Growing up on a diet of leanly-timed rain-water showers I felt appropriately guilty as I treated myself to an inordinately long judicious scrub in the hostel shower room.

Sleeping was another matter. After an average of three to four broken half-hour sleeps per day, for four consecutive nights, seated above the rear-axle of a dilapidated Xinjiang bus,  I was stymied! My body clearly did not recall how to respond to tender treatment: a bed and clean linen. Horizontality was anathema. My head swam and my legs twitched. There were only two things for it: a walk and a Sichuan hotpot.

Sichuan hotpot, the ultimate food experience

Sichuan hotpot (huŏguō), the ultimate food experience

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proverbial chicken’s foot: a bus ride from Urumqi to Chengdu

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I couldn’t be entirely sure, but to my eyes it appeared that the man across the aisle from me was sliding a glazed chicken’s foot out from  within a food-grade vacuum packed sleeve. The package, which was large and covered in Chinese script, was so thick that it was practically bullet-proof. It wouldn’t have looked out of place in the survival rations of a high altitude exploration team.

No sooner had the object been removed than the plastic sleeve was flung unceremoniously onto the floor. Had I not known better I would have said that the object the man was holding was a gimmicky rubber chicken’s foot, the type you find in a show-bag. Rubber this was not. That foot was real, and he was about to let it have it!

Let me get this clear. I have nothing, absolutely NOTHING, against chicken’s feet. They’re perfectly sensible body parts, and play an essential role at the end of scrawny legs and pert feathery bodies. Nor are they bad eating. I should know. I’ve only fond memories of chomping chicken’s feet in Hanoi. They go particularly well with a bowl of hot congee in the morning. Continue reading

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Almaty to Urumqi in Photos

A matter of mere hours before our Kazakhstan visas expired we crossed the border into China.  The long-anticipated entry was a landmark for us –  281 days of travel overland from England to China; and six separate attempts for the visa.

Journey: Almaty (Kazakhstan) to Urumqi  (Xinjiang, China)

Distance: 1000km

Mode of Transportation: Sleeper Bus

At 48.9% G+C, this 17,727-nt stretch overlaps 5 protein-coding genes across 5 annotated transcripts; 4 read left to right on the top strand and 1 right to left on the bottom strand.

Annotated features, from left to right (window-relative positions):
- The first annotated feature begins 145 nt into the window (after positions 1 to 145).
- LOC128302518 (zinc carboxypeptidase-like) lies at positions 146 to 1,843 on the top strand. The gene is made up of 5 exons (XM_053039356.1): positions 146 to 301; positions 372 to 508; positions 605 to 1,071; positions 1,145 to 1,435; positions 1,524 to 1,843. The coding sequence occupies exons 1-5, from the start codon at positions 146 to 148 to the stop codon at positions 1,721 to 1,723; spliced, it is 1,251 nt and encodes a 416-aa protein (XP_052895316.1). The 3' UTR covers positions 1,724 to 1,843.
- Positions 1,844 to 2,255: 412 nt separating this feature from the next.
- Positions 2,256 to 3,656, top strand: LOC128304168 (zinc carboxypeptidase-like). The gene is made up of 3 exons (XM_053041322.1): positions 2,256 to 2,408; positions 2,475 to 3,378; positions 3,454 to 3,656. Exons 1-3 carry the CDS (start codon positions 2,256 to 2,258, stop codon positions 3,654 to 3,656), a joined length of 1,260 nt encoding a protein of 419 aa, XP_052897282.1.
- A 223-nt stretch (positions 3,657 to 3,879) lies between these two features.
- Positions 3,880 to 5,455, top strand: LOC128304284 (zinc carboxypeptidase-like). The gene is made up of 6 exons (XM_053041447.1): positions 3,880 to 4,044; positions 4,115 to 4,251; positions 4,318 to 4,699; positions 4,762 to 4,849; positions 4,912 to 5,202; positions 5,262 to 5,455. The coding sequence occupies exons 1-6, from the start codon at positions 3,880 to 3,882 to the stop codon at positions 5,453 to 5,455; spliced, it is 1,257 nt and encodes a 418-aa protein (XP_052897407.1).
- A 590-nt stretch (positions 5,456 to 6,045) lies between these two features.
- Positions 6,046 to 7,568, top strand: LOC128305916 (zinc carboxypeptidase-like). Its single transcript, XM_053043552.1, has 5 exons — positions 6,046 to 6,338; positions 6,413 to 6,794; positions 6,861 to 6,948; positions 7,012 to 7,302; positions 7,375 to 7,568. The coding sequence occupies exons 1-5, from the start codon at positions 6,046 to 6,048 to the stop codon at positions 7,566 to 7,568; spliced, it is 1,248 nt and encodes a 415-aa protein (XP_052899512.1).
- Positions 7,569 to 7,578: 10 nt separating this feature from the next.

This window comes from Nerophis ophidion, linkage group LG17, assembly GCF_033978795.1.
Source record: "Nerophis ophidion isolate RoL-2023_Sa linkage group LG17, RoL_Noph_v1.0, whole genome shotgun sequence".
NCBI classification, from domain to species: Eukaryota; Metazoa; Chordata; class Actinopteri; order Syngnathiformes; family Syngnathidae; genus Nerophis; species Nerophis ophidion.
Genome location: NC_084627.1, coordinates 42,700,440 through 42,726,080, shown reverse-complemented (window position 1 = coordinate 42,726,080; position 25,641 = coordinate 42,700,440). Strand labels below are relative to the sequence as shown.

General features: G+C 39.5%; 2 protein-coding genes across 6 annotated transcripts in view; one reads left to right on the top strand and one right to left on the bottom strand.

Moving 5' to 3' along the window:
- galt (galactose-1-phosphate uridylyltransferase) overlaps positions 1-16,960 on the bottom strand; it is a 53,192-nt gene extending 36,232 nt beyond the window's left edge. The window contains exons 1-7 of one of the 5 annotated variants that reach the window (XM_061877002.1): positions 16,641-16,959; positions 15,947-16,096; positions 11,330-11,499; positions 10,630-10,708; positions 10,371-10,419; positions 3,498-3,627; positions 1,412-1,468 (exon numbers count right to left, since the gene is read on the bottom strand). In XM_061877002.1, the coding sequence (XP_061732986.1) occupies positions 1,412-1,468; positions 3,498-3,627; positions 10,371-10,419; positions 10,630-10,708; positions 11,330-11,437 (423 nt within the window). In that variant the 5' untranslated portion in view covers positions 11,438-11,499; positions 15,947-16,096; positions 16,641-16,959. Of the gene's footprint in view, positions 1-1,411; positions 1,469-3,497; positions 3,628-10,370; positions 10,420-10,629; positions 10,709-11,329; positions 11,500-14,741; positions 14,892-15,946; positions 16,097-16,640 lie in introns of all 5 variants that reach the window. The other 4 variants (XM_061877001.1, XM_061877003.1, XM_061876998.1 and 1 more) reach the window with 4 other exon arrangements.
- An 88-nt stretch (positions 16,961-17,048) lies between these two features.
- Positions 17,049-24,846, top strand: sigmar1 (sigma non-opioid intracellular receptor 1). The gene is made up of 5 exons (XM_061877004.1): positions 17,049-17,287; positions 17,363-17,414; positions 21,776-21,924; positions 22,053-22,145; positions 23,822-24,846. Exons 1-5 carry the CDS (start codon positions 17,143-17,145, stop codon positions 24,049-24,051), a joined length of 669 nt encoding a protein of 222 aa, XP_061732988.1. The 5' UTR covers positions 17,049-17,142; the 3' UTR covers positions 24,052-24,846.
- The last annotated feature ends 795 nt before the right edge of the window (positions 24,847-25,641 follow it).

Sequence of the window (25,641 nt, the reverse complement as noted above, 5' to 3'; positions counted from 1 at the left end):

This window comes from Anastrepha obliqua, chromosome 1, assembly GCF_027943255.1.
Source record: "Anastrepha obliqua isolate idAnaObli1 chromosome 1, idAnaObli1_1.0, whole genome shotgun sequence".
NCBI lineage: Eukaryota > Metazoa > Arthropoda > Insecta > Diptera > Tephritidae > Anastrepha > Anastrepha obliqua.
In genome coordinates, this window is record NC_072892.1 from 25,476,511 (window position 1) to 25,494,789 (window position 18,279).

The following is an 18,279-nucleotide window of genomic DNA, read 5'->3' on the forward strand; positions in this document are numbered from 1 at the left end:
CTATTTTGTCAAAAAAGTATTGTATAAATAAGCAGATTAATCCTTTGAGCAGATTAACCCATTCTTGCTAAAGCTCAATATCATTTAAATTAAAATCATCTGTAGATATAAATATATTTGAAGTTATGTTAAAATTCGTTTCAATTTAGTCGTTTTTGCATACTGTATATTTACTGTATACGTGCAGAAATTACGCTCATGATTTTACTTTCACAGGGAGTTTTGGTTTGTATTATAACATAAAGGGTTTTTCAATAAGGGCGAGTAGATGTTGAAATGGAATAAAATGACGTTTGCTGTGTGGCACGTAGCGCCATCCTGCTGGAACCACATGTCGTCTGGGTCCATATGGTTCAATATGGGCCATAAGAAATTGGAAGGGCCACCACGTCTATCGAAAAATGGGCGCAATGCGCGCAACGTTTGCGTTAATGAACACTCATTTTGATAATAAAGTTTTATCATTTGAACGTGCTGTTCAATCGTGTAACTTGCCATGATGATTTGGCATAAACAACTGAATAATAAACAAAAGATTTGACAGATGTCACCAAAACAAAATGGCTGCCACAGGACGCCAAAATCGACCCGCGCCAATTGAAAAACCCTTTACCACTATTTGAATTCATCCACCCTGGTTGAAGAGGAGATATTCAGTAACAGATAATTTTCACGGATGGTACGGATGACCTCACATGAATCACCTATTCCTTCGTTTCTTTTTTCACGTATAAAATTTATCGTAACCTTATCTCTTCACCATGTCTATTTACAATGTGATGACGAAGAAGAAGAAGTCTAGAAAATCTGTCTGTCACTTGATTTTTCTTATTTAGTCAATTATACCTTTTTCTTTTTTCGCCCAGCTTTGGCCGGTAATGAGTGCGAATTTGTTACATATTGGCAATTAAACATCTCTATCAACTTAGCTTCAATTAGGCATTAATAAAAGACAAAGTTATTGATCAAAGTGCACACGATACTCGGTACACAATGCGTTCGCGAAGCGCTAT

Cost: 8,900 Kazakhstani Tenge ($AUD56)

Duration: 24 hours

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Is that Priscilla Queen of the Desert? No, it’s our sleeper bus.

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vast spaces in high places

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imagine living here

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East is east

Not to touch the earth,
Not to see the sun.
Nothing left to do but
Run, run, run.
Let’s run.
Let’s run.
– ‘Not to Touch the Earth’, Jim Morrison –

The dispersing of students after the PDC brought us to the steady conclusion that it was high time to make tracks. With our new recruit, Sam, we packed bags and gathered our strength. Let’s go! “To the East, to meet the Czar…”

The train tracks ate up the miles. Shades of KLF Chillout Album as ambient sounds, lights and the sporadic music of doors opening and closing rippled through the carriage. Lying prone on the grimy floor of the 2nd class carriage. Smudgy faces through compartment windows, cigarette smoke from the toilet. Night tasting like ash and Sal, or was it Dean Moriarty, whispering in my ear… “Nothing behind me, everything ahead of me, as is ever so on the road.” 

With inertia overcome the road became our only goal. East, ever east.

Train-bus-train-bus-bus. In 31 hours we unravelled the 1,200km from Malin to Istanbul. 2 borders in 12 hours.

4am Istanbul. Nothing to do. Dark. A mist of rain. Find bearings. Coffee. Wait for the train station to open. Train tracks under construction. Change of plan. A bus. Otogar. Ankara. Peak hour traffic. Miss our stop. Run. Sweat, sweat… the Dogŭ Express. Made it! “Let this be a lesson to us,” Richie warns, “you always need longer than you think!”

Our third night since leaving Malin, our first bed: 4-berth carriage aboard the Dogŭ Express. Clean sheets and a pillow. Luxury!